Educating Maryland Kids » Bishop Wed, 07 Nov 2012 15:38:26 +0000 en-US hourly 1 Prominent Maryland Bishops and Religious Leaders Push for Passage of Maryland DREAM Act Fri, 12 Oct 2012 04:12:48 +0000 DREAMer

Nearly a dozen prominent Maryland religious leaders and bishops, including Catholic Archbishop William Lori, Episcopal Bishop Eugene Taylor Sutton, and Lutheran Bishop Wolfgang Herz-Lane joined dozens of people of faith at the chapel at Morgan State University today to stand together in support of the Maryland DREAM Act and urge all Marylanders to vote ‘for’ Question 4.

Archbishop William Lori of the Archdiocese of Baltimore said, “We are here to support the Dream Act as a fair measure that allows young men and women who have worked hard, who speak our language and call this land home to be able to realize their full potential as God’s children.”

The faith leaders spoke about their church teachings about equality, fairness and care for all children, and called on voters to remember the dreams of all our young people by making sure all Maryland students who’ve paid Maryland taxes and graduated from Maryland high schools can pay in-state tuition at Maryland colleges and universities.

“To the citizens of Maryland, I ask you to join me in supporting these young people who have excelled in their studies and been accepted into our community colleges and universities,” said Rev. Peter K. Nord, Executive Presbyter of the Baltimore Presbytery of the Presbyterian Church (U.S.A.). “To the Dreamers, we stand with you today. I believe that your hard work and determination has not been in vain. And my hope for you is that the college education that you now pursue will enable you to become full contributing members and leaders in our Maryland communities.”

The speakers referenced their faith traditions and the religious mandate to offer care and hospitality to others.

“What would Jesus say to us about the alien in our midst especially those innocently brought here not of their own doing?” said Bishop Eugene Taylor Sutton of the Episcopal Diocese of Maryland. “I think he would ask us to welcome them and offer radical hospitality.”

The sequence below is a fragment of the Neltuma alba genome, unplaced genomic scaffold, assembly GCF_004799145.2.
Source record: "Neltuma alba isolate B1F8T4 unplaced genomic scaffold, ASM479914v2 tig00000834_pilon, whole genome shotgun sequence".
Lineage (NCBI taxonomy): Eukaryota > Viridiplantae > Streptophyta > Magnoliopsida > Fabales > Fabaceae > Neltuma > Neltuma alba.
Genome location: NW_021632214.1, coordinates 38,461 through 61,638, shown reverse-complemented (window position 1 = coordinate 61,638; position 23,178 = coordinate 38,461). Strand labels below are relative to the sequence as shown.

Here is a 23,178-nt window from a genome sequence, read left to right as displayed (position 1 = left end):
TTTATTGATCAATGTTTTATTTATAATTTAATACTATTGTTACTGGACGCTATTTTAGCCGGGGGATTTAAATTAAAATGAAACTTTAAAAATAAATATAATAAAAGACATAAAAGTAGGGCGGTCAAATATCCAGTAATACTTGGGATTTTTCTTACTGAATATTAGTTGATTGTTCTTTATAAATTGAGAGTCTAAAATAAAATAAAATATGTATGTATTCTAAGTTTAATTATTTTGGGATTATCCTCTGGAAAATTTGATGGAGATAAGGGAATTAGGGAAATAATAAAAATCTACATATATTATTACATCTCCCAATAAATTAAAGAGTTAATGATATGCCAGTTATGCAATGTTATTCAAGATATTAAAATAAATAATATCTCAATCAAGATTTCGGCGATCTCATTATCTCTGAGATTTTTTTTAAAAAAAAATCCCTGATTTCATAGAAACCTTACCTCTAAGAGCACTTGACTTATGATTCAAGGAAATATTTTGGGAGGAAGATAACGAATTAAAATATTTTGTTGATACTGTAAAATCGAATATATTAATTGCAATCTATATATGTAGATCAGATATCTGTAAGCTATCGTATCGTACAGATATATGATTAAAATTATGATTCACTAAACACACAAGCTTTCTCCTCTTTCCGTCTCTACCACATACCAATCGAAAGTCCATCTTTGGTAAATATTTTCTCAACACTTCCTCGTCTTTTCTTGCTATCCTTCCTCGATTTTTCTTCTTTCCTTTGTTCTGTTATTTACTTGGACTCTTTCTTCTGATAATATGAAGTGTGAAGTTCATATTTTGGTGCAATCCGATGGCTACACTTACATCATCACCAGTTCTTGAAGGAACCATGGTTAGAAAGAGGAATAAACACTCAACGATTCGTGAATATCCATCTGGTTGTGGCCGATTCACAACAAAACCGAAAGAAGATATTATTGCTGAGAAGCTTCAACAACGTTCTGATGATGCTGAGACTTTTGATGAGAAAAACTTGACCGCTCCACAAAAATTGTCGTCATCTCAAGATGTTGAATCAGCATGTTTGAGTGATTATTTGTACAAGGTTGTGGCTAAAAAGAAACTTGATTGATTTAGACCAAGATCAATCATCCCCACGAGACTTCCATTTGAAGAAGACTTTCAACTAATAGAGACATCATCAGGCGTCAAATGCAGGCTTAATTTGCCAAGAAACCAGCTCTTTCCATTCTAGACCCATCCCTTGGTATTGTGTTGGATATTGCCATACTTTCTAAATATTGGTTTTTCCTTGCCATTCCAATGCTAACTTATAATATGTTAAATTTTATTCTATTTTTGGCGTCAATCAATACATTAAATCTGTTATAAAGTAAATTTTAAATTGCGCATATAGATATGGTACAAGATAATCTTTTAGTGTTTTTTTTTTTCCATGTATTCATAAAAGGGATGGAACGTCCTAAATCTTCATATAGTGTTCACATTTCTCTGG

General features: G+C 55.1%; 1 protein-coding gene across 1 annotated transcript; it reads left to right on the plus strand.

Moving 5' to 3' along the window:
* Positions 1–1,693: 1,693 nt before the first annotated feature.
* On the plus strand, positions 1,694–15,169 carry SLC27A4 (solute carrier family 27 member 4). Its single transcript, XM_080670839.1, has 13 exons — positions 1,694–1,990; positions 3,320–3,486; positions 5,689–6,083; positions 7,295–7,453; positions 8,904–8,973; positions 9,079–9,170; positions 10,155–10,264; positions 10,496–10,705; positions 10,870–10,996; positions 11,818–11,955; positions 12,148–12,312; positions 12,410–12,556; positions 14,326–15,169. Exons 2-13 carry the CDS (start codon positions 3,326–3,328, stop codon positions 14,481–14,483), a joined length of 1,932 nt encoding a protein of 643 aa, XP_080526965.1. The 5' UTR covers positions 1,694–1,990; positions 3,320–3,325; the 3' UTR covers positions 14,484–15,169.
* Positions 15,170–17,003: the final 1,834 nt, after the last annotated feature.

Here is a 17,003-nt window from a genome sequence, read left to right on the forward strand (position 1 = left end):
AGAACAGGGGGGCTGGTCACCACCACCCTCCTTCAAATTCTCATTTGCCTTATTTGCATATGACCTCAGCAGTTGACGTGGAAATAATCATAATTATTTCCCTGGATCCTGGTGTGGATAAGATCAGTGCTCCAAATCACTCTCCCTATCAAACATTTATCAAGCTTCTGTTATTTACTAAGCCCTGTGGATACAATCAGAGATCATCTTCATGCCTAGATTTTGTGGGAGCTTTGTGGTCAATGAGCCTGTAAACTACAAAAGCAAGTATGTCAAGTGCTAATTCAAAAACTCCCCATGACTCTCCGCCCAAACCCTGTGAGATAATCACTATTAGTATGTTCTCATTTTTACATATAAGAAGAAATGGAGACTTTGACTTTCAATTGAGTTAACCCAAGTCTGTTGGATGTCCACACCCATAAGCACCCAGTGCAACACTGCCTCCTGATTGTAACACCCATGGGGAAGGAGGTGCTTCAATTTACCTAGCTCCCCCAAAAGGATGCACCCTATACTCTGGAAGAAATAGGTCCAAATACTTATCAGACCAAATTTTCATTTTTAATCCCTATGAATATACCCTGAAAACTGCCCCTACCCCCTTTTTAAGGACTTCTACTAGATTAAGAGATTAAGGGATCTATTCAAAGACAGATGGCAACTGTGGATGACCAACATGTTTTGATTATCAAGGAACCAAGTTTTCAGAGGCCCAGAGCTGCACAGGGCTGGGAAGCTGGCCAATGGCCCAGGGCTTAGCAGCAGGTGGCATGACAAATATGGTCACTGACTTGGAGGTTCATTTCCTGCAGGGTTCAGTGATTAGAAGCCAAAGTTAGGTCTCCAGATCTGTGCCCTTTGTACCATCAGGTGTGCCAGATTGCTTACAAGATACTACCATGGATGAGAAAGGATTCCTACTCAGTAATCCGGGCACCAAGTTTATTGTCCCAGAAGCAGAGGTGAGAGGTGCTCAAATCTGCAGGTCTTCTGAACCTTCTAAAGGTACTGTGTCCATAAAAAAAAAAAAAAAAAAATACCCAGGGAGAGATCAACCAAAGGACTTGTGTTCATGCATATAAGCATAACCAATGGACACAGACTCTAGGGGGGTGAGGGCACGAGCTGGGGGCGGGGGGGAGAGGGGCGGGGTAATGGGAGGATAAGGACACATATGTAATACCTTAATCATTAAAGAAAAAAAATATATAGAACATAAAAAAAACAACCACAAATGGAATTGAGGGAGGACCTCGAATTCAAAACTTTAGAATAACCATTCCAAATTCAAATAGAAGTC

In addition to the moral dimension of the debate, the bishops and religious leaders also made a compelling pragmatic case for passage of the law.

“These kids will graduate college and give back to our society and to our state. Education is always a sound investment,” said Bishop Wolfgang Herz-Lane of the Delaware- Maryland Synod of the Evangelical Lutheran Church in America. “We make significant investments in our children beginning in kindergarten and right through high school. It only makes sense to pursue policies that make our 13-year investment bear fruit.”

The Ecumenical Leaders’ Group of the Central Maryland Ecumenical Council sponsored the press conference, the Voice of Praise Gospel Choir of Morgan State University performed, and Rev. Bernard “Skip” Keels, director of the Morgan State University Chapel, gave the opening prayer. A DREAM student named Rosalitta led the participants in a responsive prayer in between each speaker at the press event.

Additional participants included Bishop Denis Madden, Auxiliary Bishop of the Archdiocese of Baltimore, Pastor Alvin J. Gwynn Sr., President of the Interdenominational Ministerial Alliance, Rev. Frederick Weimert, President of the Central Maryland Ecumenical Council, Rev. David Cooney, Assistant to Bishop Marcus Matthews, Baltimore-Washington Conference of the United Methodist Church, and Rev. Dr. John R. Deckenback, Conference Minister of the United Church of Christ Central Atlantic Conference.

Following the event, dozens of pastors and lay leaders gathered at All Saints’ Lutheran Church for an educational discussion and training on the Maryland DREAM Act.

The Maryland DREAM Act would ensure that students who’ve graduated from a Maryland high school and whose families pay Maryland taxes can pay in-state tuition at our public colleges and universities. DREAM students would have to first attend a community college for 2 years or 60 credits and would be considered in the applicant pool with out-of-state students when they apply to transfer to a four-year university, ensuring no seats for U.S. citizens or legal residents in Maryland are at risk.

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